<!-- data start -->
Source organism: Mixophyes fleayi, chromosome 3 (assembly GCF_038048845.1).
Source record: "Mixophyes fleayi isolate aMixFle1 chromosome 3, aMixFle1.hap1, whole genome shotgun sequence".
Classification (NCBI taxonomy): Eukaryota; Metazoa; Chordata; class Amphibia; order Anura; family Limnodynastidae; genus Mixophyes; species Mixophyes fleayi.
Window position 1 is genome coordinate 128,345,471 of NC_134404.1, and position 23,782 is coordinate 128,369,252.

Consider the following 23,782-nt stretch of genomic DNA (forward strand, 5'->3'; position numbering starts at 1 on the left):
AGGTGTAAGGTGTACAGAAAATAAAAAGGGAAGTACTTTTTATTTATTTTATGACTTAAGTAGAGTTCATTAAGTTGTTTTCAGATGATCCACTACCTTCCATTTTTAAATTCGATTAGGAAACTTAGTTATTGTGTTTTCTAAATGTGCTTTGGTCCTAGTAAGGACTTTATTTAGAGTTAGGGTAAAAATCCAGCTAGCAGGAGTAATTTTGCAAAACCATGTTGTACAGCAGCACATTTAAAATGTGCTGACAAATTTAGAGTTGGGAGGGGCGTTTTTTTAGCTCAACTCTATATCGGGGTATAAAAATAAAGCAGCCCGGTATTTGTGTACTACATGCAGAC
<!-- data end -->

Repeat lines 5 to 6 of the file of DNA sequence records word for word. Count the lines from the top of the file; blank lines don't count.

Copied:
Consider the following 23,782-nt stretch of genomic DNA (forward strand, 5'->3'; position numbering starts at 1 on the left):
AGGTGTAAGGTGTACAGAAAATAAAAAGGGAAGTACTTTTTATTTATTTTATGACTTAAGTAGAGTTCATTAAGTTGTTTTCAGATGATCCACTACCTTCCATTTTTAAATTCGATTAGGAAACTTAGTTATTGTGTTTTCTAAATGTGCTTTGGTCCTAGTAAGGACTTTATTTAGAGTTAGGGTAAAAATCCAGCTAGCAGGAGTAATTTTGCAAAACCATGTTGTACAGCAGCACATTTAAAATGTGCTGACAAATTTAGAGTTGGGAGGGGCGTTTTTTTAGCTCAACTCTATATCGGGGTATAAAAATAAAGCAGCCCGGTATTTGTGTACTACATGCAGAC